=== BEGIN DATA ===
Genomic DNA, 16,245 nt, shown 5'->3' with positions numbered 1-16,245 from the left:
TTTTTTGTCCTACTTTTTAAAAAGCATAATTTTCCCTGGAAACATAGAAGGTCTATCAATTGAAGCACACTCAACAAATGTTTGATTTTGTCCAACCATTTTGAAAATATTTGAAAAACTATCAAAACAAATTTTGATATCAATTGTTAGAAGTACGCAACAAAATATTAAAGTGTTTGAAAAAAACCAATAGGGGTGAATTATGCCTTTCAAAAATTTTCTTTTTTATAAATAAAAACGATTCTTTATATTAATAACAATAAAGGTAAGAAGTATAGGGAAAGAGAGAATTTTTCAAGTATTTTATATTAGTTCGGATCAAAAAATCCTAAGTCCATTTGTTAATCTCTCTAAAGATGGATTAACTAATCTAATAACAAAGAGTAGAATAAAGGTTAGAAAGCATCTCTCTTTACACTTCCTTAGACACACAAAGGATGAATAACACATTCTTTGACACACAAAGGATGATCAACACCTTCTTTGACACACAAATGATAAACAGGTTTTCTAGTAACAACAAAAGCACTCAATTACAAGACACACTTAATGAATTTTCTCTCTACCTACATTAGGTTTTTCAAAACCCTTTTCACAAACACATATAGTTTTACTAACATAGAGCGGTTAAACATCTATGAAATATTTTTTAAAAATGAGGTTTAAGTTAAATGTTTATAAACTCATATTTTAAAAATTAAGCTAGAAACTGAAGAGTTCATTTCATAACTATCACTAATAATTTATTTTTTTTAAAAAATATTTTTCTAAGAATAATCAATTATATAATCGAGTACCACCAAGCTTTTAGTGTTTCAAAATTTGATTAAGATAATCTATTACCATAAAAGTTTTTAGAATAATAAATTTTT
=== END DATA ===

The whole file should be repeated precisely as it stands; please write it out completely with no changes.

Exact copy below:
Genomic DNA, 16,245 nt, shown 5'->3' with positions numbered 1-16,245 from the left:
TTTTTTGTCCTACTTTTTAAAAAGCATAATTTTCCCTGGAAACATAGAAGGTCTATCAATTGAAGCACACTCAACAAATGTTTGATTTTGTCCAACCATTTTGAAAATATTTGAAAAACTATCAAAACAAATTTTGATATCAATTGTTAGAAGTACGCAACAAAATATTAAAGTGTTTGAAAAAAACCAATAGGGGTGAATTATGCCTTTCAAAAATTTTCTTTTTTATAAATAAAAACGATTCTTTATATTAATAACAATAAAGGTAAGAAGTATAGGGAAAGAGAGAATTTTTCAAGTATTTTATATTAGTTCGGATCAAAAAATCCTAAGTCCATTTGTTAATCTCTCTAAAGATGGATTAACTAATCTAATAACAAAGAGTAGAATAAAGGTTAGAAAGCATCTCTCTTTACACTTCCTTAGACACACAAAGGATGAATAACACATTCTTTGACACACAAAGGATGATCAACACCTTCTTTGACACACAAATGATAAACAGGTTTTCTAGTAACAACAAAAGCACTCAATTACAAGACACACTTAATGAATTTTCTCTCTACCTACATTAGGTTTTTCAAAACCCTTTTCACAAACACATATAGTTTTACTAACATAGAGCGGTTAAACATCTATGAAATATTTTTTAAAAATGAGGTTTAAGTTAAATGTTTATAAACTCATATTTTAAAAATTAAGCTAGAAACTGAAGAGTTCATTTCATAACTATCACTAATAATTTATTTTTTTTAAAAAATATTTTTCTAAGAATAATCAATTATATAATCGAGTACCACCAAGCTTTTAGTGTTTCAAAATTTGATTAAGATAATCTATTACCATAAAAGTTTTTAGAATAATAAATTTTT